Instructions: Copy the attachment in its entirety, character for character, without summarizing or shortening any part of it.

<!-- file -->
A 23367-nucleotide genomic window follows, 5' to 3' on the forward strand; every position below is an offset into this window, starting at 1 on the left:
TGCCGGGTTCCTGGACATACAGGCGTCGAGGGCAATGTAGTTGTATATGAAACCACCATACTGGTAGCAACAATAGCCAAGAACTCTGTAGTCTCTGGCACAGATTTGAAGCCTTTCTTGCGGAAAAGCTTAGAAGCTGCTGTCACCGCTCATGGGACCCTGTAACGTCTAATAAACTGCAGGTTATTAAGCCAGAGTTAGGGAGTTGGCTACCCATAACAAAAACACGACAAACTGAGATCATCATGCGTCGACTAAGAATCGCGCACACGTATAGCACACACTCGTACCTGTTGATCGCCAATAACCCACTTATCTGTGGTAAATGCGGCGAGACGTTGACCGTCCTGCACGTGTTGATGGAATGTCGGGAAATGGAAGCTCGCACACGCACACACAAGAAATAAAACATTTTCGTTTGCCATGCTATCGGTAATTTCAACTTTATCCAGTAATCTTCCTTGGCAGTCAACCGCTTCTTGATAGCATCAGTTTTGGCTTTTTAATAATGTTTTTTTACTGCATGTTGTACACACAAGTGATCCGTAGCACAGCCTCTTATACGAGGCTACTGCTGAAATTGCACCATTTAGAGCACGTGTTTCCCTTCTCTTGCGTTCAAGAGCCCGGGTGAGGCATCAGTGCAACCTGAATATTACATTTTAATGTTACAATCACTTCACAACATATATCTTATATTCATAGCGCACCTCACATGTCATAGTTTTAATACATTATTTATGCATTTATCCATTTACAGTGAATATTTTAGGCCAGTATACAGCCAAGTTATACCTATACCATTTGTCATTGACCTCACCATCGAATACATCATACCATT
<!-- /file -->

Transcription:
A 23367-nucleotide genomic window follows, 5' to 3' on the forward strand; every position below is an offset into this window, starting at 1 on the left:
TGCCGGGTTCCTGGACATACAGGCGTCGAGGGCAATGTAGTTGTATATGAAACCACCATACTGGTAGCAACAATAGCCAAGAACTCTGTAGTCTCTGGCACAGATTTGAAGCCTTTCTTGCGGAAAAGCTTAGAAGCTGCTGTCACCGCTCATGGGACCCTGTAACGTCTAATAAACTGCAGGTTATTAAGCCAGAGTTAGGGAGTTGGCTACCCATAACAAAAACACGACAAACTGAGATCATCATGCGTCGACTAAGAATCGCGCACACGTATAGCACACACTCGTACCTGTTGATCGCCAATAACCCACTTATCTGTGGTAAATGCGGCGAGACGTTGACCGTCCTGCACGTGTTGATGGAATGTCGGGAAATGGAAGCTCGCACACGCACACACAAGAAATAAAACATTTTCGTTTGCCATGCTATCGGTAATTTCAACTTTATCCAGTAATCTTCCTTGGCAGTCAACCGCTTCTTGATAGCATCAGTTTTGGCTTTTTAATAATGTTTTTTTACTGCATGTTGTACACACAAGTGATCCGTAGCACAGCCTCTTATACGAGGCTACTGCTGAAATTGCACCATTTAGAGCACGTGTTTCCCTTCTCTTGCGTTCAAGAGCCCGGGTGAGGCATCAGTGCAACCTGAATATTACATTTTAATGTTACAATCACTTCACAACATATATCTTATATTCATAGCGCACCTCACATGTCATAGTTTTAATACATTATTTATGCATTTATCCATTTACAGTGAATATTTTAGGCCAGTATACAGCCAAGTTATACCTATACCATTTGTCATTGACCTCACCATCGAATACATCATACCATT